We hope to see you there!
Utah Film Center is excited to announce our upcoming free film screening of Hidden Letters Wednesday, February 8 at 7 pm at the Salt Lake Downtown Public Library.
Presented as part of the Utah Film Center’s Through the Lens Series and in partnership with KUER’s Radiowest, Hidden Letters is a story of two Chinese women trying to balance their lives as independent women in modern China while confronting the traditional identity that defines but also oppresses them.
For thousands of years women who were often forced into oppressive marriages and forbidden to read or write, shared a secret language among themselves called Nushu. Written with delicate strokes made from sharpened bamboo sticks dipped in ink, Nushu bonded generations of Chinese women in a clandestine support system of sisterhood and survival.
Join us afterward as KUER’s Radiowest host, Doug Fabrizio, hosts a lively discussion with film director, Violet Du Feng via zoom cinematically exploring China’s gender issues as portrayed by this sensitive and stirring documentary.
Register for this FREE event at:
Join us in this new workshop to learn how to clean, sharpen and care for all your snips, pruners, shears, loppers, saws, and soil knives.
This class will cover a wide selection of sharpening and cleaning materials available to home gardeners, how and when to use different products and where to source them. We’ll demonstrate techniques and tips specific to different types of gardening tools and offer hands-on practice during class so students can get a feel for cleaning their tools and honing a sharp edge.
Expect to walk away with a working knowledge of different files, whetstones, various oils, lubricants and other tool cleaning and maintenance supplies. In addition to learning how to extend the life of your existing hand tools, you’ll learn what to look for when you need to purchase new tools that can stand the test of time.
At STEM labs, we use scientific principles in creative new ways, and our special guest scientist Beth Drees will explain not just HOW to make slime, but WHY the whole thing works! Using this new chemical knowledge, kids are encouraged to create test batches of slime to explore their favorite textures by experimenting with different combinations of ingredients until they find the perfect recipe. Once their slime is just right, we’ll use ratios to create a mega-batch, add their favorite custom mix-ins, and package individual portions to hand out as special DIY valentine gifts for the whole class. Even grown ups will have fun engineering fascinating new goops with their kids, and at the end, everyone will walk away feeling like a chemical engineer.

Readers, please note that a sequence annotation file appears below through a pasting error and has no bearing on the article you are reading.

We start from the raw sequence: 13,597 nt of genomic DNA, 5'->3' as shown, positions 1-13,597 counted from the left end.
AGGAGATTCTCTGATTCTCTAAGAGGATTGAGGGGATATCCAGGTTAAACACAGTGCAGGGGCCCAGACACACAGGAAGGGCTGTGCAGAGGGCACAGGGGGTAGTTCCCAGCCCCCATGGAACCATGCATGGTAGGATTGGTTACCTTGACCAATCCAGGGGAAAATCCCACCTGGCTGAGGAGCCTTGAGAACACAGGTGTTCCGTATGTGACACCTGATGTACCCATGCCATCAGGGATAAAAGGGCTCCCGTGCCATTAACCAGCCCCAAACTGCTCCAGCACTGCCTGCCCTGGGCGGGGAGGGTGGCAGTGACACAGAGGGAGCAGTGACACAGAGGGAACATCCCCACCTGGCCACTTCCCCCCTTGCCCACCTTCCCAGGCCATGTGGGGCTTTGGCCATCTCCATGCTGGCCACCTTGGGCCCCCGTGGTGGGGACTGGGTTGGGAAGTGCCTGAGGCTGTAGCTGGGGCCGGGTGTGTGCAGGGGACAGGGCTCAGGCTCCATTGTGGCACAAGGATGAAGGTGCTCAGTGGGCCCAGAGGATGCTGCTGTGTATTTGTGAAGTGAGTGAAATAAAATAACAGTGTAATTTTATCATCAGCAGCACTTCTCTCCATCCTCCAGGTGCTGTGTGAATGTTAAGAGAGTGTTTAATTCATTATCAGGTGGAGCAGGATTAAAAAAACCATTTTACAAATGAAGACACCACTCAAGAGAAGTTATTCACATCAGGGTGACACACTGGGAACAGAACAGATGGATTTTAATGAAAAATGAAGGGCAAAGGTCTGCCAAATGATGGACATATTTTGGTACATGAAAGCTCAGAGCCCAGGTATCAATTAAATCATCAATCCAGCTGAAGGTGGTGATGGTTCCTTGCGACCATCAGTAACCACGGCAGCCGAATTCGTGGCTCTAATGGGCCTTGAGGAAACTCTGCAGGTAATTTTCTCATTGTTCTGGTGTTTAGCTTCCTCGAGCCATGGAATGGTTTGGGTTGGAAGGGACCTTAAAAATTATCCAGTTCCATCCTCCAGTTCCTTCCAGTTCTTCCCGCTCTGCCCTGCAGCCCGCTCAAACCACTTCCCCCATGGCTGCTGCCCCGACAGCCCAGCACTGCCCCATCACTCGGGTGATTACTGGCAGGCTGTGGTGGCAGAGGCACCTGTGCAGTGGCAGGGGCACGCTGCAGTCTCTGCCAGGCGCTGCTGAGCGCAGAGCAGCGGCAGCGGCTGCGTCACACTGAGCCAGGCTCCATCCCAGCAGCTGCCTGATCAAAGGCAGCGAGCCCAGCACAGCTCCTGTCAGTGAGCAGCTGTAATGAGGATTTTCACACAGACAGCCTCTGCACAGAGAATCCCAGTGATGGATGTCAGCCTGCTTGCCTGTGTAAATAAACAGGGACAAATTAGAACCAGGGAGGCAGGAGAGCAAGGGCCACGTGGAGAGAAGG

This workshop will be held at the STEM Action Center’s Innovation Hub in Millcreek, where you can have all the fun of slime and leave the mess behind!
Please note: a parent or guardian must be in attendance with their child/children. The $29 ticket allows entry for one child and one parent. An additional $10 for entry of another child with that ticket.
Register here: https://www.eventbrite.com/e/craft-lake-city-stem-labs-workshop-valenslime-with-chemist-beth-drees-tickets-515269082697
Join us for this deep and experiential workshop into Jung’s Red Book, and your own imagination!
Whether you’re brand new to Jung or a long-time scholar, you will experience a journey into this conscious method of experimentation, from which all creative art psychotherapies sprang from.
4 CEUs included for Utah Mental Health Professionals
Don’t forget to join us for the Immersive Talk on Friday, February 10th!
In this workshop, we will dive deeply into exploring the meaning of key visions and fantasies in C.G. Jung’s Red Book, interpreting the text and images in communal dialogue. The core of the workshop will be a guided group practice of active imagination, followed by a writing and drawing exercise that will allow participants to come into an objective relationship with the images that arise.
About Becca Tarnas, Ph.D.:
Becca is a scholar, artist, and editor of Archai: The Journal of Archetypal Cosmology. She received her doctorate in Philosophy and Religion from the California Institute of Integral Studies (CIIS), with her dissertation titled The Back of Beyond: The Red Books of C.G. Jung and J.R.R. Tolkien. Her research interests include depth psychology, archetypal studies, literature, philosophy, and the ecological imagination. She teaches at both Pacifica Graduate Institute and CIIS, and is the author of the book Journey to the Imaginal Realm: A Reader’s Guide to J.R.R. Tolkien’s The Lord of the Rings.
The King’s English Bookshop is proud to partner with Tanner Humanities Center to present Professor of the History of Science at Harvard University and author, Naomi Oreskes, for a discussion and book signing of her new book, The Big Myth: How American Business Taught Us to Loathe Government and Love the Free Market. Oreskes will be in conversation with the Executive Director of Tanner Humanities Center, Erika George, author of author of Incorporating Rights: Strategies to Advance Corporate Accountability.